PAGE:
Even into retirement, he would still happily carry me up the big hill to the other horses where I would mount my desired steed and pony him back down the hill in case he lost his footing. As time wore on, he couldn't make it up the big hill with the others any more, so we let him live around the house and garden, eating roses and sticking his head in the door for Sunday morning pancakes. I sold my pony and became the proud owner of a glossy chestnut Thoroughbred, Phoenix, who died 6 weeks after we bought him. When my thoroughbred got really sick and the vet was called, old Jesse held him up, letting Phoenix lean on him for support as his legs slowly gave way.
Jesse was always there when he was needed; for a cuddle, a lift or something to make you smile. A talented and intelligent trick horse, Jesse would rear on command and I would ride him up hills and do a Man From Snowy River rear on him. Jesse would put his all into everything he did. Before his real age was discovered, he would jump 1 metre (3 ft) for me, gallop for ages, race my friends, chase the sheep and give the show judges an imploring look which would make even the stoniest judge go "awww, I think he deserves a ribbon".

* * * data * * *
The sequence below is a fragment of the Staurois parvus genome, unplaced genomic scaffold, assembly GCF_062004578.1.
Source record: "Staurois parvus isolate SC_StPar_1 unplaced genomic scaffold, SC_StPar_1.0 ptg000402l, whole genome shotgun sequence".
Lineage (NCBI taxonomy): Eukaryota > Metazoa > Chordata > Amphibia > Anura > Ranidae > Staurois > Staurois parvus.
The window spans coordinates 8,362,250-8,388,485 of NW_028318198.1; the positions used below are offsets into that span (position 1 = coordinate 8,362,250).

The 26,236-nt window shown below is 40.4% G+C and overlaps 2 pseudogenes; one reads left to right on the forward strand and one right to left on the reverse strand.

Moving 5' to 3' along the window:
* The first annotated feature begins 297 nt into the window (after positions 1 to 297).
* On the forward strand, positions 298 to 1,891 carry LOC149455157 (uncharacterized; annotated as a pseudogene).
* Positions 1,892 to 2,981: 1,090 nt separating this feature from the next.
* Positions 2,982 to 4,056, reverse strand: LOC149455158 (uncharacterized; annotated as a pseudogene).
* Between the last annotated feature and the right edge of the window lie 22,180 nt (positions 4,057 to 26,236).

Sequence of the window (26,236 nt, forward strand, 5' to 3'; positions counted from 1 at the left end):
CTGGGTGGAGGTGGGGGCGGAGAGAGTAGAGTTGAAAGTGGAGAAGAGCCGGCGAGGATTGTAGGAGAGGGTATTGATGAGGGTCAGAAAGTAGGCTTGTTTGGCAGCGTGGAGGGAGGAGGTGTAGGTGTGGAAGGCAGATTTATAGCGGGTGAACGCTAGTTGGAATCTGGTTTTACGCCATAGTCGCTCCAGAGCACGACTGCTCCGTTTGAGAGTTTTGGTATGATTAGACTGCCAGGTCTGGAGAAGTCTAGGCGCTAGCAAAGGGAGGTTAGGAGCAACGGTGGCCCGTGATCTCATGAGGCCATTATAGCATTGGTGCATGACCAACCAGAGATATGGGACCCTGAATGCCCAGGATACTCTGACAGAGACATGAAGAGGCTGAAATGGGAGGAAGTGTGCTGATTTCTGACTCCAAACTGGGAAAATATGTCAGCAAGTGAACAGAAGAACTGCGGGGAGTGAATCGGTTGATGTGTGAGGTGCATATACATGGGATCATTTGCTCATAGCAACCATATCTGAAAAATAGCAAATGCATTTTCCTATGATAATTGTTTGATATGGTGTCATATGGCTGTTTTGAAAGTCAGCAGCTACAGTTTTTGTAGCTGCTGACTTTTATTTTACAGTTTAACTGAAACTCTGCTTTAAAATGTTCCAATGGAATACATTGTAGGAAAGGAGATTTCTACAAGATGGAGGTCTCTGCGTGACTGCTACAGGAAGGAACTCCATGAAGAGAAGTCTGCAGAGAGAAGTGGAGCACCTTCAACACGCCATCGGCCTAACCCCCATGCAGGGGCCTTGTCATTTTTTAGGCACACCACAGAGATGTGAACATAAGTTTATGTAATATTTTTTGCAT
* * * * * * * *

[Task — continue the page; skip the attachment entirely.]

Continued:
One of Jesse's favourite tricks was to jump the fence and visit our neighbour, who would, if Jess appeared at the right time, feed him a mash along with her stock horses. We would get a call saying "Jesse is over again" and not five minutes later would the old boy be seen plodding back down to our farm, and placing himself back in the paddock.
As I got older and learnt more about horses,
To be continued....lol sorry but I started writing waiting up for my boss to come home with two racehorses and he got back and now its bedtime.